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« arc made to fit the mouths of the people, this gen“ tleman takes his measures for his journey hither.

.“ Your New Bedlam has been read and considered " by some of your countrymen among us; and one “ gentleman, who is now here as a traveller, says, " your design is impracticable, for that there can be az « no place large enough to contain the number of your " lunatics. He advises you therefore to name the 6 ambient sea for the boundary of your hospital. , If 6 what he says be true, I do not see how you can “ think of any other inclosure; for according to his “ discourse, the whole people are taken with a verti

go; great and popular actions are received with “ coldness and discontent; ill news hoped for with « impatience; heroes in your service are treated with “ calumny, while criminals pass through your towns 1 with acclamations.

“ This Englishman went on to say, you seemed at t' present to hag under a satiety of success, as if you " wanted misfortune as a necessary vicissitude. Yet ” alas! though men have but a cold relish of prospe:

rity, quick is the anguish of the contrary fortune. # He proceeded to make comparisons of times, seasons, and great

incidents. After which he grew «. too learned for my understanding, and talked of “ Hanno the Carthaginian, and his irreconcileable ha6 tred to the glorious commander Hannibal. Hanni.

ble, said he, was able to march to Rome itself, and “ brought that ambitious people, which designed no « less than the empire of the world, to sue for peace " in the most abject and servile manner? when fac$ tion at home detracted from the glory of his actions, * and after many artifices, at last prevailed with the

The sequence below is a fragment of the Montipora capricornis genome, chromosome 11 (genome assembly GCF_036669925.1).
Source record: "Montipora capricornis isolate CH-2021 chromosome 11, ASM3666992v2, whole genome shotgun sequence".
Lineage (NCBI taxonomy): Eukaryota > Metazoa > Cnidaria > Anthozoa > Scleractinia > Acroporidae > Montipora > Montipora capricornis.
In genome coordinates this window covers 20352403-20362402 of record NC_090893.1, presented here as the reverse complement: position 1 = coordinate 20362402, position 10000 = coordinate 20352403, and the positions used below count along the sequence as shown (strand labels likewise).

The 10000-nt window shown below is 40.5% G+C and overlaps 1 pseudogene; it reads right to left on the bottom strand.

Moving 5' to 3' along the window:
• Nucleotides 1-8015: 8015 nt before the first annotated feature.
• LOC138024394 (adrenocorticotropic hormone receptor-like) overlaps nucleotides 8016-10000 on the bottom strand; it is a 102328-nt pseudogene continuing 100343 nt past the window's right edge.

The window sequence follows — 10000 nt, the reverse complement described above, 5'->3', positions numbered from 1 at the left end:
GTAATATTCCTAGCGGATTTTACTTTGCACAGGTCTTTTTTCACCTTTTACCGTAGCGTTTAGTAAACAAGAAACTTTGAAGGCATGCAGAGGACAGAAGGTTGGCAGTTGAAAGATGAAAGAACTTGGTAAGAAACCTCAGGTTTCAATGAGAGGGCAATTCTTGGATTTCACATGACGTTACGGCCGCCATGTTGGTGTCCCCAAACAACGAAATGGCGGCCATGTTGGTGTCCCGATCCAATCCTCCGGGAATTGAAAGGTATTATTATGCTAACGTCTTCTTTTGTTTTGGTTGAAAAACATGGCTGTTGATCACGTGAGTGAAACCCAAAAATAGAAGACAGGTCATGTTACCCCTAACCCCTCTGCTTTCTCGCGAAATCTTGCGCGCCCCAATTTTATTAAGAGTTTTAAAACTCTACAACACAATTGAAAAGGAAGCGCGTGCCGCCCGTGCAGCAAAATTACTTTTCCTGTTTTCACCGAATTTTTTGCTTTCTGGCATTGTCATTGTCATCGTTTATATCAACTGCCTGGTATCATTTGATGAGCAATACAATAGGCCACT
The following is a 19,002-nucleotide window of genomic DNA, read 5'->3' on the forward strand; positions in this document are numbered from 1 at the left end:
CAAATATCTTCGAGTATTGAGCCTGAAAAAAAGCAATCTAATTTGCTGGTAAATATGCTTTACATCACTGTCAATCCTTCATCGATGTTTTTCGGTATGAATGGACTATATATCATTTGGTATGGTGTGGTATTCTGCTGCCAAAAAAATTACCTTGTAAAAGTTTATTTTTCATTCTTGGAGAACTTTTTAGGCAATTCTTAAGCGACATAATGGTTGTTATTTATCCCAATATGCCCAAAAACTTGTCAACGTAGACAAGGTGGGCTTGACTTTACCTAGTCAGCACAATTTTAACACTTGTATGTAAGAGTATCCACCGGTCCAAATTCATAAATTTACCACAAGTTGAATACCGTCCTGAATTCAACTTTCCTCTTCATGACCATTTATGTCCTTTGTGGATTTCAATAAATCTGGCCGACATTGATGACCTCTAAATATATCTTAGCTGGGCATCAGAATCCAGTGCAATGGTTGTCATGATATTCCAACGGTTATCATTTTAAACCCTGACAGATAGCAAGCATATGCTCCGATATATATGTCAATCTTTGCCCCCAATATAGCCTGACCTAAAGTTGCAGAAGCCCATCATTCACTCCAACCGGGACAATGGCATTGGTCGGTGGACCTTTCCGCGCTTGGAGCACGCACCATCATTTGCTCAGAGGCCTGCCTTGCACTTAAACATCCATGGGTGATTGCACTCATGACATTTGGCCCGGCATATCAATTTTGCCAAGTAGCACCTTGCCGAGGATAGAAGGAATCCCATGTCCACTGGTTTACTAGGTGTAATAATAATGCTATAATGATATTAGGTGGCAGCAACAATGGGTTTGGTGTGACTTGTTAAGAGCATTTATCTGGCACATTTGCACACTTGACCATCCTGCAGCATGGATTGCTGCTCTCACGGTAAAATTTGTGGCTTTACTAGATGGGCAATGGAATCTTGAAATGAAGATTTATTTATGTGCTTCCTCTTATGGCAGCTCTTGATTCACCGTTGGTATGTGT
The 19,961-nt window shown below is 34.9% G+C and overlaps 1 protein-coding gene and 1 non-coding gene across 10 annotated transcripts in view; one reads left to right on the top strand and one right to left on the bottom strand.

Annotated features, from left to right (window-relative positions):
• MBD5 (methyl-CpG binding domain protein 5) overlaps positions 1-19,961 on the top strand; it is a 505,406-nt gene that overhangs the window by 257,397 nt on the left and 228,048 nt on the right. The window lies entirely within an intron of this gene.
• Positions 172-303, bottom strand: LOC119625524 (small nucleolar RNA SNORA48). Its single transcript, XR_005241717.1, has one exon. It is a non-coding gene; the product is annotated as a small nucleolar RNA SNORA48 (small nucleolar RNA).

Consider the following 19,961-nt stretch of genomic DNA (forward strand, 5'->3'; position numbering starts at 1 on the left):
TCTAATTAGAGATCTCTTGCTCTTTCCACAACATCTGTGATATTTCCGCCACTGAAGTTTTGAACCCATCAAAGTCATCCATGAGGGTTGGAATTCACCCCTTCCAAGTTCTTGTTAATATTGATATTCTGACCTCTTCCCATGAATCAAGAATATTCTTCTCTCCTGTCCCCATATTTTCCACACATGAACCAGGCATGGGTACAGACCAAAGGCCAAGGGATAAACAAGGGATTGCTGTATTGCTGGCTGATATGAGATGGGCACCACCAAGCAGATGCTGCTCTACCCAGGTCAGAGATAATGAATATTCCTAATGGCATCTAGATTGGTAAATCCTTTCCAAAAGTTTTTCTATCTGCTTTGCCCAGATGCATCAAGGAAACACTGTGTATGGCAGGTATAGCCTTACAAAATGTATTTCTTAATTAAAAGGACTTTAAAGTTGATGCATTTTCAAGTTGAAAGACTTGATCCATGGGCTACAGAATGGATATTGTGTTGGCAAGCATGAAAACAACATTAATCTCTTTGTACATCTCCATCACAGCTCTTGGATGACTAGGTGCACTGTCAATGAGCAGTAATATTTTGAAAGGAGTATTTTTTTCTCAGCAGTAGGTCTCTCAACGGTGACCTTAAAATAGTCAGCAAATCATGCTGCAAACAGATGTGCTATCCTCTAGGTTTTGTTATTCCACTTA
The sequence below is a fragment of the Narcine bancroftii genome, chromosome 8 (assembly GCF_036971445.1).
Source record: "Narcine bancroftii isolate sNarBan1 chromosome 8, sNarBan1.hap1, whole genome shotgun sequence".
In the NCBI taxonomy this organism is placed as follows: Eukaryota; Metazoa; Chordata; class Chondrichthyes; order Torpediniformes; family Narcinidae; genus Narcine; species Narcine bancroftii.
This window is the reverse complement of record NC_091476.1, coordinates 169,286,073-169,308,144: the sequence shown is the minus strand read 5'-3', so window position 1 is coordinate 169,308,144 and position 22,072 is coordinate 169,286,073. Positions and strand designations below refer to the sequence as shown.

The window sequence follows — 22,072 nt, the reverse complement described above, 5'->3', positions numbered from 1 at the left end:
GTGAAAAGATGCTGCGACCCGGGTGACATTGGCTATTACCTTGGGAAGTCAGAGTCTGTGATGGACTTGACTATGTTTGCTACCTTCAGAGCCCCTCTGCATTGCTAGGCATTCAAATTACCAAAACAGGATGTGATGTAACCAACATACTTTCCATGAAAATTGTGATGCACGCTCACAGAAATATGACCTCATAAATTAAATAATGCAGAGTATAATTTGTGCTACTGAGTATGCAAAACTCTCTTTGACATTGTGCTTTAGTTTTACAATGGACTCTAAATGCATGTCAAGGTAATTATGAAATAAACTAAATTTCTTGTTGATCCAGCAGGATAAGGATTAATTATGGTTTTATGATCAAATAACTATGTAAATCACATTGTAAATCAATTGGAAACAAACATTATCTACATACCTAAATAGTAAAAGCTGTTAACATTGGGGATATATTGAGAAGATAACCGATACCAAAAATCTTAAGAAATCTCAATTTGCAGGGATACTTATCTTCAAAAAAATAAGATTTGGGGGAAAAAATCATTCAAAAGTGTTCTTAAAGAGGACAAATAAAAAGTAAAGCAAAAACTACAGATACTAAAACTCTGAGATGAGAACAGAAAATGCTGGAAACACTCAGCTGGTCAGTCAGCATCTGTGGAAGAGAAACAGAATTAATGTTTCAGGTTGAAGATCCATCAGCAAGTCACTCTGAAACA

senate to recal him from the midst of his victories, ” in the very instant when he was to reap the benefit

of all his toils, hy reducing the then common enemy of all nations, which had liberty, to reason.

When “ Hannibal heard the message of the Carthaginian see


nators, who were sent to recal him, he was moved W with a generous and disdainful sorrow, and is reporto ed to have said, “ Hannibal then must be conquer66 ed, not by the arms of the Romans, whom he has of “ ten put to flight, but by the envy and detraction of “ his country men. Nor shall Scipio triumphso much in « his fall as. Hanno, who will smile to have purchased « the ruin of Hannibal, though attended with the fall of 64 Carthage."

“ I am, Sir, &c.


Will's Coffee-house, June 19. / THERE is a sensible satisfaction in observing the countenance and action of the people on some occasions. To gratify myself in this pleasure, I came hither with all speed this evening with an account of the surrender of Douay. As soon as the battle-eritics heard it, they immediately drew some comfort, in that it must have cost us a great deal of men. Others were so negligent of the glory of their country, that they went on in their discourse on the full house which is to be at Othello on Thursday, and the curiosity they should go with to see Wilks play a part so very different from what he had ever before appeared in, together with the expectation that was raised in that gay part of the town on that occasion.

This universal indolence and inattention among us to things that concern the public, made me look back with the highest reverence on the glorious instances in antiquity, of à contrary behaviour in the like cir. cumstances. Harry English, upon observing the room so little roused on the news, fell into the same way of thinking. How unlike, said he, Mr. Bickerstaff, are We to the old Romans? There was not a subject of their state but thought himself as much concerned in the honour of his country, as the first officer of the

commonwealth. How do I admire the messenger, who ran with a thorn in his foot to tell the news of a victory to the senate! He had not leisure for his private pain, till he had expressed his public joy ; nor could he suffer as a man, till he had triumphed as a Roman.



Quæ regio in terris nostri non plena laboris ?


From my own Apartment, June 21. I WAS this morning looking over my letters, that I have lately received from my several correspondents ; some of which, referring to my late papers, I have laid aside, with an intent to give my reader a sight of them.